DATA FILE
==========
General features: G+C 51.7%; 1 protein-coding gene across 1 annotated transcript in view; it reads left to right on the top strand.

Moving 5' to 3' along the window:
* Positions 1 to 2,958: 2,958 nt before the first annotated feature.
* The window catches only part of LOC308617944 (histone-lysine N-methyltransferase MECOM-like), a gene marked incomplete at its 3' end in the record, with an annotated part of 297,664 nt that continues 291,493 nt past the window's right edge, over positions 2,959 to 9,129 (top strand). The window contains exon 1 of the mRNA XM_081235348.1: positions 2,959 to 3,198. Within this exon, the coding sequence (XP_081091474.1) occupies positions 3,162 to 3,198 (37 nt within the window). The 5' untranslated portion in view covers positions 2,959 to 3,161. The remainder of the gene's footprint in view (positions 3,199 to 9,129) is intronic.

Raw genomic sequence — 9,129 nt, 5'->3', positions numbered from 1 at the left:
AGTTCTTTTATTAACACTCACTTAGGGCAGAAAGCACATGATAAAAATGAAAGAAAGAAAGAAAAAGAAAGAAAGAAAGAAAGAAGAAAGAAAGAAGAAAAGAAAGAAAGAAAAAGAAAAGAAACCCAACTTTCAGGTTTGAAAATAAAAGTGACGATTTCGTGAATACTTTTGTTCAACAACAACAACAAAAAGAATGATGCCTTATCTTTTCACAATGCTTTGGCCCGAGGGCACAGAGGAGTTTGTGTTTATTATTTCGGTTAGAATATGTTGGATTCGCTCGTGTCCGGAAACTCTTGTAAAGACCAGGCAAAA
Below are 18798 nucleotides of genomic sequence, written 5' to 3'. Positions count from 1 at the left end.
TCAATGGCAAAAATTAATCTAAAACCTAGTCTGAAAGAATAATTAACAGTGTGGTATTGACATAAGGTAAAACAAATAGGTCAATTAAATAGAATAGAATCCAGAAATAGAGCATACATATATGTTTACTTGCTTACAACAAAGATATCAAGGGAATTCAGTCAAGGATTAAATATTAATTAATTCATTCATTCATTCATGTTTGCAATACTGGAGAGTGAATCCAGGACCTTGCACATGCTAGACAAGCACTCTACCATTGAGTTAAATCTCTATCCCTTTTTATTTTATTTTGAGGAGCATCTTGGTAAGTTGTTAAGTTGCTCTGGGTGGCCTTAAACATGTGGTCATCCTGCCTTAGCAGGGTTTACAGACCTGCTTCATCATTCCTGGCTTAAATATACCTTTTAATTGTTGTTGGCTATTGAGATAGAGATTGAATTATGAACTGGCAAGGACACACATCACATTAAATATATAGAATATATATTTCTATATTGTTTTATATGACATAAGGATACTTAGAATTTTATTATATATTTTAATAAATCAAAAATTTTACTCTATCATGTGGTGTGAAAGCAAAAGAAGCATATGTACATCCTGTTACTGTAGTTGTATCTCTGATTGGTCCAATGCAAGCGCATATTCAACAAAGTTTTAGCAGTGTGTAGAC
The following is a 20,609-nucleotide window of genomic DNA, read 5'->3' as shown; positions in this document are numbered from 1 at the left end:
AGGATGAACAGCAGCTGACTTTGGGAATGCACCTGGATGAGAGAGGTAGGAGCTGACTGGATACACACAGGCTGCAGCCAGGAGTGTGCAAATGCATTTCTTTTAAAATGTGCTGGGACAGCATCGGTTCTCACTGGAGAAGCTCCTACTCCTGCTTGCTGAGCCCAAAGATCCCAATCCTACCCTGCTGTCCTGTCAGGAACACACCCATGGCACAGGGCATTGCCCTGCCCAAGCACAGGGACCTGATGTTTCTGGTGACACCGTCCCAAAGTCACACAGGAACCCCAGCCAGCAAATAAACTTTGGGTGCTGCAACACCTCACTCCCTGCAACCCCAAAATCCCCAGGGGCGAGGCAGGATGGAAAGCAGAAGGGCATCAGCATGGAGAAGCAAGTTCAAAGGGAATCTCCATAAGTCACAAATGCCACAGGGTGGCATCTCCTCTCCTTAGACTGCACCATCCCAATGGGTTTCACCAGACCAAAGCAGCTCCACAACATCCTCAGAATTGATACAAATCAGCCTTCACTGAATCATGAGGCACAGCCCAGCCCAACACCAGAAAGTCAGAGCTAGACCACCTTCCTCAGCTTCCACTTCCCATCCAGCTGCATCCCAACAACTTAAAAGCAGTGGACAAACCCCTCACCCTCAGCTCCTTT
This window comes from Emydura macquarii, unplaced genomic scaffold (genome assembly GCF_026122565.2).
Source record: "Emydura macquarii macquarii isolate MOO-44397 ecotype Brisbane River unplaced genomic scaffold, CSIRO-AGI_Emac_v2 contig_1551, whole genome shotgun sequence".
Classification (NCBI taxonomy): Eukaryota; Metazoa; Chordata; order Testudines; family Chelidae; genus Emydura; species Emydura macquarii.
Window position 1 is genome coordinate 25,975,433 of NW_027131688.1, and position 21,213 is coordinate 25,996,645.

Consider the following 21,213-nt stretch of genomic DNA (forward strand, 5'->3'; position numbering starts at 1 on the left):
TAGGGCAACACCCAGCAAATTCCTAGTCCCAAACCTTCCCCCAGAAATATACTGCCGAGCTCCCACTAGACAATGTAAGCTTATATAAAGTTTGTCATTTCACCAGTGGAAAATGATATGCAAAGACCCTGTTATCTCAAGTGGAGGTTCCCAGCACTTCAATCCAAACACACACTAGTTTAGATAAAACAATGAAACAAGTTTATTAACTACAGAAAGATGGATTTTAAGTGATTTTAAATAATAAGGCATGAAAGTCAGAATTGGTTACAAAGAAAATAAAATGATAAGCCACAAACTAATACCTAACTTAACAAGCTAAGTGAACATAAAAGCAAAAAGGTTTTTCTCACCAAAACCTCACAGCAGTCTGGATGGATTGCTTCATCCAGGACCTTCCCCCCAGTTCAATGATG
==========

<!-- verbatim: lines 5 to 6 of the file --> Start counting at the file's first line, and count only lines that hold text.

Raw genomic sequence — 9,129 nt, 5'->3', positions numbered from 1 at the left:
AGTTCTTTTATTAACACTCACTTAGGGCAGAAAGCACATGATAAAAATGAAAGAAAGAAAGAAAAAGAAAGAAAGAAAGAAAGAAGAAAGAAAGAAGAAAAGAAAGAAAGAAAAAGAAAAGAAACCCAACTTTCAGGTTTGAAAATAAAAGTGACGATTTCGTGAATACTTTTGTTCAACAACAACAACAAAAAGAATGATGCCTTATCTTTTCACAATGCTTTGGCCCGAGGGCACAGAGGAGTTTGTGTTTATTATTTCGGTTAGAATATGTTGGATTCGCTCGTGTCCGGAAACTCTTGTAAAGACCAGGCAAAA